Lois Herr – Author – Dear Coach
November 17, 2009 Steve Terjeson 0 Comments
Author Lois Herr has stopped by to share with us a letter taken from her new book “Dear Coach: Letters Home from WWII.” Please join me in welcoming Lois Herr.
Thank you for having me! In “Dear Coach: Letters Home from WWII” I’ve compiled together a variety of the letters mom and I stumbled across in the attic written to dad by his athletes during WWII, with pictures, scrapbook clippings, newspaper articles and a wide variety of historical information from the time to paint a picture of what life must have been like for these small-town college men and women as not only their country went into war, but so did their friends and family. I hope you enjoy the following letter written by athlete and pilot Wib Raffensperger (featured on the cover of “Dear Coach”) on February 2, 1943 to my father, Coach Ira Herr.
I don’t think that Mrs. Raffensperger ever thought that her little boy would be spending quite a lot of his time enjoying the horrors of war in North Africa, but strange and fantastic as it all may have sounded a few years ago when Disney, Shirk and a short little jerk, were pounding the boards for you, it has sure developed into a lot of possibilities.
I can’t say just where I am in North Africa, but any time you read of a bombing raid by the same kind of airplanes I flew when I was last home, you just sit back and tell your wife, and all the boys that Raff was in there laying those big eggs on Rommel and making it plenty hot for his boys.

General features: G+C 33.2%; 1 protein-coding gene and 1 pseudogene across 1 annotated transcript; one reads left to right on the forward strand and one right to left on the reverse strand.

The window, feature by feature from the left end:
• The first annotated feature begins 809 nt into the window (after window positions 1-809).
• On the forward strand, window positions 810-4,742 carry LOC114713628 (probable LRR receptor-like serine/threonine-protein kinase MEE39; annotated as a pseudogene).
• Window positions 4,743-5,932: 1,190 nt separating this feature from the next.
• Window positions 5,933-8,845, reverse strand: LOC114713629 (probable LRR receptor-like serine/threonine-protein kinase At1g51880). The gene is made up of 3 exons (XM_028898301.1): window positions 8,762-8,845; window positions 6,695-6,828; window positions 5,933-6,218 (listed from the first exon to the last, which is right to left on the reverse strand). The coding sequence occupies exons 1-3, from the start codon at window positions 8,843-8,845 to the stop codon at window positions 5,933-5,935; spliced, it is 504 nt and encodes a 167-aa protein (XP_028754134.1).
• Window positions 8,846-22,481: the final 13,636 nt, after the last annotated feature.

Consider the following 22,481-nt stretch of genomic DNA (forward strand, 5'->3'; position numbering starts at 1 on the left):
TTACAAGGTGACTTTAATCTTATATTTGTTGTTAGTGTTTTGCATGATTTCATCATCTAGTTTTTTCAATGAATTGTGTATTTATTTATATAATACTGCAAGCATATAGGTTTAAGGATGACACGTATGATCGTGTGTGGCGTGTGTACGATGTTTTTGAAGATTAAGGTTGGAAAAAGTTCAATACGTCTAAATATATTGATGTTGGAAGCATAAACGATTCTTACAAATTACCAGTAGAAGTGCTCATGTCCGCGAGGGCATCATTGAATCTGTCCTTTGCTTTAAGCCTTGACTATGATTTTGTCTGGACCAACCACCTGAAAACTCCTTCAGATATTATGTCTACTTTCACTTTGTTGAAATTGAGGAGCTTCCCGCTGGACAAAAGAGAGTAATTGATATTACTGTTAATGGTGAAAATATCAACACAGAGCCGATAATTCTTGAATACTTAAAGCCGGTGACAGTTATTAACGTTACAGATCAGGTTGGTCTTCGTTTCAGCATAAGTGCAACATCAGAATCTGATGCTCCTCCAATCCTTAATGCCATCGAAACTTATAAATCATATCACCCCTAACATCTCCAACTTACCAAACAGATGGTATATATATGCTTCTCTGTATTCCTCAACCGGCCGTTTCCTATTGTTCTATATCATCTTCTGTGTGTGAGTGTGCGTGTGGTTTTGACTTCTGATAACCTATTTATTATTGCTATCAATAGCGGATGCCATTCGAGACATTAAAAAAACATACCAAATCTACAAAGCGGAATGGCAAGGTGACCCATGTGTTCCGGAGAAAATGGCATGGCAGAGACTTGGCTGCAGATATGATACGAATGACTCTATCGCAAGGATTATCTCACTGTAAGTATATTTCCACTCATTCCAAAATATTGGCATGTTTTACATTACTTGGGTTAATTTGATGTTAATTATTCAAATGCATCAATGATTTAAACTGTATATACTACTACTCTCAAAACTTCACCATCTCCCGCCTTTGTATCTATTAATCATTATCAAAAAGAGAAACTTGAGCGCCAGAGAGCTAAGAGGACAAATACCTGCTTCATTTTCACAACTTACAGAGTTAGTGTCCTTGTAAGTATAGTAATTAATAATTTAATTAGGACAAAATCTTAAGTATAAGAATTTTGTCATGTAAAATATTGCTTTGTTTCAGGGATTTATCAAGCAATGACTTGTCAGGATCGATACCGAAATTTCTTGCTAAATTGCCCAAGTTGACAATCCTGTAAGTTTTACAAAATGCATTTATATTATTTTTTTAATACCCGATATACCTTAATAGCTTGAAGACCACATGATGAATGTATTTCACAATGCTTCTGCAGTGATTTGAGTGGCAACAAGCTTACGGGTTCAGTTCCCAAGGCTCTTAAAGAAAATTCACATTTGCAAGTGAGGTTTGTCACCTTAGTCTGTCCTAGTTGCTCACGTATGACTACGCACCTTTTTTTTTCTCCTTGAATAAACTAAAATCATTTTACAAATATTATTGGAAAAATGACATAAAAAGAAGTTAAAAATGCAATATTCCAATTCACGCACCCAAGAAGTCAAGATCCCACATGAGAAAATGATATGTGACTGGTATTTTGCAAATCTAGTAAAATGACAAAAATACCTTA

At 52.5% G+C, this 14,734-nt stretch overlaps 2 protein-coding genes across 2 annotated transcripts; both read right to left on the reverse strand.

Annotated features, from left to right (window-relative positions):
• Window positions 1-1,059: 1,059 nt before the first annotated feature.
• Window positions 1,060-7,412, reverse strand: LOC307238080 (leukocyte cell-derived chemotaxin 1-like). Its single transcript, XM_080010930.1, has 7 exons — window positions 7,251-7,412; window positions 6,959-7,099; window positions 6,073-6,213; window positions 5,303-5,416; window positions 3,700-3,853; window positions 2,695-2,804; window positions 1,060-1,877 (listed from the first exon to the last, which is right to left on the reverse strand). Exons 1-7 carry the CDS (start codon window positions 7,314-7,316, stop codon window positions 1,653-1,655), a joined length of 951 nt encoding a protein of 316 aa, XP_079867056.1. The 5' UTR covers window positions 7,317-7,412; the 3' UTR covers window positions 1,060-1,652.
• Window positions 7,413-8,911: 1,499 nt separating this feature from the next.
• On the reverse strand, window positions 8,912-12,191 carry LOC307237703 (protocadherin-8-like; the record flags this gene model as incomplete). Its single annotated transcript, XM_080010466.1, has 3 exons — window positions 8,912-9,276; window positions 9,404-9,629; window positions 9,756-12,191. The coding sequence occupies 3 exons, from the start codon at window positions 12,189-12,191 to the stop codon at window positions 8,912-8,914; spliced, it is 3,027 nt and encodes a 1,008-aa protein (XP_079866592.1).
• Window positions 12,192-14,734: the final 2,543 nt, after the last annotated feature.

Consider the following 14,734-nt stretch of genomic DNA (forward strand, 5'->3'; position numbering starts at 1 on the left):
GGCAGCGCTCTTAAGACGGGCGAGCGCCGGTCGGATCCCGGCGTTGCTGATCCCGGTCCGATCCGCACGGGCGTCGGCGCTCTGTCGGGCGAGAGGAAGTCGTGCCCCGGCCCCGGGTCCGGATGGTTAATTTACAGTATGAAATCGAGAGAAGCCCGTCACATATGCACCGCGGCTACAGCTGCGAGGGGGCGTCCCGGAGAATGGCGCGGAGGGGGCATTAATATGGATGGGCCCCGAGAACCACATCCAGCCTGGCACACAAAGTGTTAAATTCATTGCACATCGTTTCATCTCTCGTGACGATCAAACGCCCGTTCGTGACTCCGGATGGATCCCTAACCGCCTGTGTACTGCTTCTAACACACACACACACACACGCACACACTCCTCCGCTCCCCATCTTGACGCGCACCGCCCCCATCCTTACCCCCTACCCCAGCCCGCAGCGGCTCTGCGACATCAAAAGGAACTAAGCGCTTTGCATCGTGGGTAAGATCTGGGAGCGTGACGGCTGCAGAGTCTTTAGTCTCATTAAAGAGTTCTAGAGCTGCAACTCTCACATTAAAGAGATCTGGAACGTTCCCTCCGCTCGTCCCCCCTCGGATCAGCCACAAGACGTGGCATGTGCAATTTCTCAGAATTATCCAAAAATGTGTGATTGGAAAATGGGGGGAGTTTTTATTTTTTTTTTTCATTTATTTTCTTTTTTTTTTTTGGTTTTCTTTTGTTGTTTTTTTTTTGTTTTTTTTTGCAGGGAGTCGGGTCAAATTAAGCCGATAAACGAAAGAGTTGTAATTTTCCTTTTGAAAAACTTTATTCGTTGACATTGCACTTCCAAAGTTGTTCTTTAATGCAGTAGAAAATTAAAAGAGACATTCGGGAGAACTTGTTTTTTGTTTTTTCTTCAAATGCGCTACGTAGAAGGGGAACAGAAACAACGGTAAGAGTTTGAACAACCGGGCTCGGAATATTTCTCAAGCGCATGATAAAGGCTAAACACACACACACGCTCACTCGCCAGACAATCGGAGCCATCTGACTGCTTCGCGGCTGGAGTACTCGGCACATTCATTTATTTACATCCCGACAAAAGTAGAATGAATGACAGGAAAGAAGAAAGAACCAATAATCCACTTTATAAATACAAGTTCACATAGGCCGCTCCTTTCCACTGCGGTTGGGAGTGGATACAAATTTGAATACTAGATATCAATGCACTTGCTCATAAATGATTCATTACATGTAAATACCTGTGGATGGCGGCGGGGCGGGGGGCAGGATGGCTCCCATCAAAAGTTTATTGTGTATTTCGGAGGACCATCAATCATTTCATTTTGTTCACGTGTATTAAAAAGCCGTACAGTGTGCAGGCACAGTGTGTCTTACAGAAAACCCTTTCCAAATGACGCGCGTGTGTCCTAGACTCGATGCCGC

To say the least, Coach, it’s plenty rough between dodging bullets and flak, and keeping warm and healthy. I don’t know which is the toughest for the boys.
What your wife taught me in school really comes in handy. I have sort of a head start on the boys when it comes to meeting the women. As for the women— they’re all for pleasing the American Officers. I always remember what you told me as a parting warning and have been pretty lucky. One of my men got a little careless with the women, and as a result he is now in the hospital and a total loss to us as a crew member. The rate is plenty high and he has lots of company.
Take it easy and give my regards to all the boys and Lilly Mae know where I am. Lots of luck and Bon soir.
While none of my father’s letters written back to the athletes have survived the passage of time, it’s obvious from the above that Dad imparted some “fatherly advice” to a few of his boys. As for the mention of my mother, she taught many of the local athletes French when they were students at Elizabethtown High School and therefore they often included messages to her as well in their letters.
I hope you have as enlightening of a time reading “Dear Coach” as I did writing it. Thank you again to the WWII Blog for having me!
Follow the rest of Lois Herr’s virtual book tour by stopping by her official blog to see where she’s headed next!